Montana Free Press editor's note: We’ve asked reporters in communities around the state to file stories about how their towns are responding to the emerging presence of coronavirus. We’ll be publishing them in this space as they come in. News is changing fast during this ongoing story. These reports are necessarily snapshots in time. They may become outdated quickly. This piece was reported March 15-17, and published Tuesday, March 17.
by Paul Dragovich
Dottie Wilson opened the Infinity Bake Shoppe in Havre 2017, and it quickly became a favorite among locals.
Wilson was recently out of town for two weeks. She was in Salt Lake City for her daughter’s surgery. By the time she got back home Sunday, the local mood had changed drastically.
After months of upending life around the world, the novel coronavirus is now disrupting life in Havre, a town of nearly 10,000 located 43 miles south of the Canadian border. Despite zero confirmed cases of the respiratory disease in the region, the public schools have been shuttered, sports have been halted, local hospitals have shifted to emergency-only mode and changed admittance protocols, the local university announced it would transition to online classes for every program that could do so, and people were encouraged to stay away from each other — the same measures being implemented all over the state.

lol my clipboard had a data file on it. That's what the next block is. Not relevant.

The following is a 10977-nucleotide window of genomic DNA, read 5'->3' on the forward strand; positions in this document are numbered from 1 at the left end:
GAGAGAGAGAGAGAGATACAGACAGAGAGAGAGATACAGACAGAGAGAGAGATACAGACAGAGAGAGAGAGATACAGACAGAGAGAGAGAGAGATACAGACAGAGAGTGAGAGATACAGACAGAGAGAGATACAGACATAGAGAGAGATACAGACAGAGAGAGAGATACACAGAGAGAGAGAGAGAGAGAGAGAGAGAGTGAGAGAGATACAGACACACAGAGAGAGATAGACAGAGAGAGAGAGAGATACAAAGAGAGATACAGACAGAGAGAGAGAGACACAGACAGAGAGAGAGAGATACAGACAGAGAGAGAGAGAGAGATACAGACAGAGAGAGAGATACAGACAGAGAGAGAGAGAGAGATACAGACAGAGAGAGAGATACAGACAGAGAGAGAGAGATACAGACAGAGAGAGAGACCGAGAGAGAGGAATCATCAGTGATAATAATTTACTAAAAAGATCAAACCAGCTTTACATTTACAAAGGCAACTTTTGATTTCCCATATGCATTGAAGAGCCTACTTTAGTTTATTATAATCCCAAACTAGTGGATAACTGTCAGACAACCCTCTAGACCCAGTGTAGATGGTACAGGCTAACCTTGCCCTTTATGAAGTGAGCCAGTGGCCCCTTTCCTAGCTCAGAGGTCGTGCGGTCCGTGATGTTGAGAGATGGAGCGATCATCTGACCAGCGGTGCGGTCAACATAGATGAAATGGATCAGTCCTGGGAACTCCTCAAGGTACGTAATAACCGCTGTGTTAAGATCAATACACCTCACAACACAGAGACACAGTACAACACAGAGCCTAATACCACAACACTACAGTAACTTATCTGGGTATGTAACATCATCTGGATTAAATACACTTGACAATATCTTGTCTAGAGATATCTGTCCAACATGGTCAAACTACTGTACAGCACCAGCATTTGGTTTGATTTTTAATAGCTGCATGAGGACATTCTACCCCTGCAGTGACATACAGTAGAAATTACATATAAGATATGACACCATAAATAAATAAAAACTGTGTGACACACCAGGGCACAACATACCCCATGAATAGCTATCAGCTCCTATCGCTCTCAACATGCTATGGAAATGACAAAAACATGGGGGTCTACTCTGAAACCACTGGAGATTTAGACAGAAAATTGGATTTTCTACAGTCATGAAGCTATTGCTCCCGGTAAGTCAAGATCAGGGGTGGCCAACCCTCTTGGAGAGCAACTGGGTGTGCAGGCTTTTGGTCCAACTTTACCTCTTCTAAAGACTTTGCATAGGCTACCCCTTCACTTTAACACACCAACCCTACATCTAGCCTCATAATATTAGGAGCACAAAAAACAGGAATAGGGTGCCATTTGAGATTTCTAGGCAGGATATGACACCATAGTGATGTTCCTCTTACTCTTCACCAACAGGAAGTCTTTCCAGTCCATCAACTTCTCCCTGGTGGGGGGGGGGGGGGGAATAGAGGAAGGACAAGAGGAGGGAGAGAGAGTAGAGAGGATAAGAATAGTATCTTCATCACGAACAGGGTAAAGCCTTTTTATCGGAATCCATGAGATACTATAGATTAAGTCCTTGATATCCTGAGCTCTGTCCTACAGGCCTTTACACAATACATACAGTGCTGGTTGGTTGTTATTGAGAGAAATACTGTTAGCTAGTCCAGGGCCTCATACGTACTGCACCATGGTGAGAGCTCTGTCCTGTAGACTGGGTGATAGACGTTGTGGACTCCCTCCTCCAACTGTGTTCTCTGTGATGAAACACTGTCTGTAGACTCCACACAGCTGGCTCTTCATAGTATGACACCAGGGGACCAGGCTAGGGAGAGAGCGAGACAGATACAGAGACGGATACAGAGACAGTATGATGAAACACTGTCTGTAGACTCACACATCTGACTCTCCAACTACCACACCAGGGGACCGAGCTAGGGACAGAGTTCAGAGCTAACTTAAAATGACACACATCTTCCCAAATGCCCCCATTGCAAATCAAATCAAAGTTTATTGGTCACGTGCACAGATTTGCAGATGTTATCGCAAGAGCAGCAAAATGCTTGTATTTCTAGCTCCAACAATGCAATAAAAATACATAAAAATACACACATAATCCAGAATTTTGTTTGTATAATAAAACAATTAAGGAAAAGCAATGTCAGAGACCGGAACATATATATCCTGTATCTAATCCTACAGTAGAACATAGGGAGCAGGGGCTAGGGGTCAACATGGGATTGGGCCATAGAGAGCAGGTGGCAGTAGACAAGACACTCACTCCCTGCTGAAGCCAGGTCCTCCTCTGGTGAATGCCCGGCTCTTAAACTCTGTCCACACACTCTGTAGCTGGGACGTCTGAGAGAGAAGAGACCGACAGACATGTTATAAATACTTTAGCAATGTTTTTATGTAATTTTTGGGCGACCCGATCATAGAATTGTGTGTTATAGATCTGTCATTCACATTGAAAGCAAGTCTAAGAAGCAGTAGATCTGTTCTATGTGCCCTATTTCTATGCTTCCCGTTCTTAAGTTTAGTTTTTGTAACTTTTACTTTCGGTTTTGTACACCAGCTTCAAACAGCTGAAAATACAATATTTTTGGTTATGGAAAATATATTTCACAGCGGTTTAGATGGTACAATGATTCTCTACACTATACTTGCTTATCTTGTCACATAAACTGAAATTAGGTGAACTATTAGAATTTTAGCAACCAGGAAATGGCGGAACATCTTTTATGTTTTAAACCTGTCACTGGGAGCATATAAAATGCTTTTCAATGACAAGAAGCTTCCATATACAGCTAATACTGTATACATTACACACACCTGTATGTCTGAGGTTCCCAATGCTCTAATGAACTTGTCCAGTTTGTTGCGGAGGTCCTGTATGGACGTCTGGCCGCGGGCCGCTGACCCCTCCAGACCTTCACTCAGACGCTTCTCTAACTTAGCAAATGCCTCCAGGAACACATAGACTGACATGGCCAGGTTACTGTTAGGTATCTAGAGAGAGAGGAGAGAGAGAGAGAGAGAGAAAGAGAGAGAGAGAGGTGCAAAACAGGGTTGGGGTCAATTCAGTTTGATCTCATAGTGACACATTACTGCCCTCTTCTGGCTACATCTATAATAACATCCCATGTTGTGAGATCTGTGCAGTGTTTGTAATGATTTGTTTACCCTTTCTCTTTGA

By Monday, local government had added to the changes. Inmate visitations at the regional detention center were barred, non-essential court hearings were delayed, and the public library closed.
On Monday afternoon, Wilson was in her bakery preparing for Tuesday’s opening. The checkout counter was littered with cleaning supplies. She was going “above and beyond” her usual cleansing routine, she explained.
Wilson was nervous about the economic impact that might hit her business, which employs a handful of people whom she said couldn’t afford to miss a paycheck. She has already temporarily parted with one of her older employees, a precautionary move both agreed was for the best best, given the virus’ particular danger to elderly people.
Wilson, like other business owners we talked to, is nervous that the worst is yet to come. She didn’t see any impact to last week’s business. The numbers were good. And even though Saturday was slow, it wasn’t abnormal, considering that snow pummeled the area for two days.
But that was before coronavirus mania hit the area. By Monday, she had already received order cancellations, among them one for a gathering at Montana State University-Northern, whose chancellor had announced the previous day he was in self-quarantine after coming into contact with Montana’s Commissioner of Higher Education, who has tested presumptively positive for COVID-19.
Tracy Job, who manages and co-owns Gary and Leo’s Fresh Foods IGA, is seeing the opposite trend at his store.